Should your self managed super fund borrow?

Self managed super funds open up a whole new world of investment opportunities for your retirement savings, including direct property.

But what if you simply don’t have enough money in super to buy property?

Traditionally, you may have had to consider borrowing the balance yourself and then becoming joint owner of the property with your super fund. Perhaps this would have been set up through a trust structure to give you flexibility later on.

However, since 2007, SMSFs have been permitted to borrow money directly to help purchase investments such as property. For this to be allowed, there are a number of strict criteria that need to be met. For example, it must be established that the lender has no recourse to other assets of the SMSF in the event of default.

In addition, specific legal documentation must be in place relating to the ownership of the investment. A special type of trust — known as a bare trust — must be set up to hold the investment on behalf of the super fund until the loan is extinguished. If this is not structured correctly, the fund may breach investment rules.

But if all of the requirements are satisfied, borrowing through your super fund can open a whole new range of opportunities.

How it can work

We will use the example of Grant Architects to demonstrate how this works and can benefit small business owners.

Owners Andrew and Bettina Grant are currently leasing their business premises. They want to buy the premises but with their current home mortgage, they don’t have the available money to do so.

Andrew and Bettina both have superannuation accounts with a combined balance of $130,000. They are interested in a smart way to use these savings to purchase the premises (valued at $300,000) as soon as possible.

Can their SMSF borrow?

In this example, one of the benefits to Andrew and Bettina of investing through an SMSF is that they can use their existing superannuation as a deposit on the purchase of the business premises. This is especially useful if they have limited equity in their own names, such as through the family home.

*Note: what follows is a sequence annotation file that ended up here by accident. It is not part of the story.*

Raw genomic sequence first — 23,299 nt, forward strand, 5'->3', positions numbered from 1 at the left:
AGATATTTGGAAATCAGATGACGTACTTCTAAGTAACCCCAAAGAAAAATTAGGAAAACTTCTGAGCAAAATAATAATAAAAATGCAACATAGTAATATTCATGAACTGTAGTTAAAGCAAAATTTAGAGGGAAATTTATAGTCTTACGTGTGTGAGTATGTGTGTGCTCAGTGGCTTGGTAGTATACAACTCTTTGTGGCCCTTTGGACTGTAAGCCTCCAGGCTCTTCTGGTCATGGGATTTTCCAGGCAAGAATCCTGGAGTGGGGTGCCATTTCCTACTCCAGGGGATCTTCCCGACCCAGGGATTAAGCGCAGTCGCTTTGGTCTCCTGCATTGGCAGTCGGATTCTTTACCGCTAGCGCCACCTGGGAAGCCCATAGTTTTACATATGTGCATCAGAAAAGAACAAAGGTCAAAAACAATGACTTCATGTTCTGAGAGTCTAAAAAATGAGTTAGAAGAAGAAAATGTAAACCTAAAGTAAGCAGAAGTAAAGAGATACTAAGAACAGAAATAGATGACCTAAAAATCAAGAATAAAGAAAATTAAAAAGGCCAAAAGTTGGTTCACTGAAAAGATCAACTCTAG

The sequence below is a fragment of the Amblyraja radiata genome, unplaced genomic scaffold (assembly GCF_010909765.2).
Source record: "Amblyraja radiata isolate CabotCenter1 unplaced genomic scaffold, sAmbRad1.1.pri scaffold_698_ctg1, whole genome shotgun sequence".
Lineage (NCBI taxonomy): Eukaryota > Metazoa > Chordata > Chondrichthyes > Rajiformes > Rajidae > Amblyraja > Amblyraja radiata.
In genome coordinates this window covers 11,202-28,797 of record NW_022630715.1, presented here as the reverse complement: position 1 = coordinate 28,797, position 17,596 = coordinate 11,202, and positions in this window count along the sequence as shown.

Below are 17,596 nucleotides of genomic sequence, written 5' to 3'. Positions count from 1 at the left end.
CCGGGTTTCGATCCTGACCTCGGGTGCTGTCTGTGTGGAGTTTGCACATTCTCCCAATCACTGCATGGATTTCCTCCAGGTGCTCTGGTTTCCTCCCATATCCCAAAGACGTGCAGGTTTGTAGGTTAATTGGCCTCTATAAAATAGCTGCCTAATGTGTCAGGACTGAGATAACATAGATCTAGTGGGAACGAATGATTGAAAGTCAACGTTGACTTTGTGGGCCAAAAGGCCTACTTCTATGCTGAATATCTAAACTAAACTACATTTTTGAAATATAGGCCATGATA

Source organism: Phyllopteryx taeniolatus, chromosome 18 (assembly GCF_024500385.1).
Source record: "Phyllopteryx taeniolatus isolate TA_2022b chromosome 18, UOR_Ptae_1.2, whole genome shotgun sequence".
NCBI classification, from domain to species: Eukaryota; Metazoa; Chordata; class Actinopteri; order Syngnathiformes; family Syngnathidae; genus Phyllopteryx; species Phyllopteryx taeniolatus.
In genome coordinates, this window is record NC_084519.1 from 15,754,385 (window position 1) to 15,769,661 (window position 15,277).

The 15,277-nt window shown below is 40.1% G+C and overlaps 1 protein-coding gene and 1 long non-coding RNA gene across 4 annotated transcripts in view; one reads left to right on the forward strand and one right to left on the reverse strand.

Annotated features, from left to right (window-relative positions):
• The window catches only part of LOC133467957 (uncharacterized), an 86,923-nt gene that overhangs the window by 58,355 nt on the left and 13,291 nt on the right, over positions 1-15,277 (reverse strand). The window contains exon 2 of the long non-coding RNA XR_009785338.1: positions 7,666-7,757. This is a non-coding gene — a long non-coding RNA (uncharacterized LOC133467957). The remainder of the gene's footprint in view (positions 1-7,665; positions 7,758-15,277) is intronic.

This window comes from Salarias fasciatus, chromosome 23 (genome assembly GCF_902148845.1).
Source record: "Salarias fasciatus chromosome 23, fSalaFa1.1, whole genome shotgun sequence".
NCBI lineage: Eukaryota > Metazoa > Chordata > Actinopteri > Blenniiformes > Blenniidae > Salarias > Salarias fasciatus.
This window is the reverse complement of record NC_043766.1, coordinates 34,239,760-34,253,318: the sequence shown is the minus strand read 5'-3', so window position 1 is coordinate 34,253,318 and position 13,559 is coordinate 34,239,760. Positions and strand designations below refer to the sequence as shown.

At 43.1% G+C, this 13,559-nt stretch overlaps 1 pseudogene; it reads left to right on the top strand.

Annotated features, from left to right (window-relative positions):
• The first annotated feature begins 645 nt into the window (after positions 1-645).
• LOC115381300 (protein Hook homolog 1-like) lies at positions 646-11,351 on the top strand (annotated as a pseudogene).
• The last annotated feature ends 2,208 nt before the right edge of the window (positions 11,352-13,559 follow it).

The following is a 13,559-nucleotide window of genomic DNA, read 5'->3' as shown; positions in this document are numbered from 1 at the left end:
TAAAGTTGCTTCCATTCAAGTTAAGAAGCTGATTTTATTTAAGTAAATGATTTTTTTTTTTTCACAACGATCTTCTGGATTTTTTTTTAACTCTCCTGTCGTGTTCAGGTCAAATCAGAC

Here, the SMSF has borrowed from the bank to make up the difference between the Grants’ existing super and the purchase price of the premises. Over time, the SMSF will use rental income, plus super contributions received from Andrew and Bettina, to repay the debt to the bank.

On these types of loans, banks are not likely to lend up to 80% or 90% of the property value, as with normal investment loans. It is more likely to be around 60% to 70%.

Is it better to borrow personally if you can?

Most property investors like the idea that any excess of expenses over the rent received can be deducted against other income. In other words, negative gearing can be a key factor in a wealth-building strategy using debt.

Within the SMSF environment, the tax benefits of negative gearing are not so obvious. The excess deductions cannot be claimed by the individual members, only by the fund itself. This outcome should be weighed against the advantages of SMSF borrowing, as well as having sufficient deposit as noted above.

Like Andrew and Bettina, the decision you make depends on your particular financial circumstances and arrangements. Your financial adviser can help in implementing the most appropriate structure for you.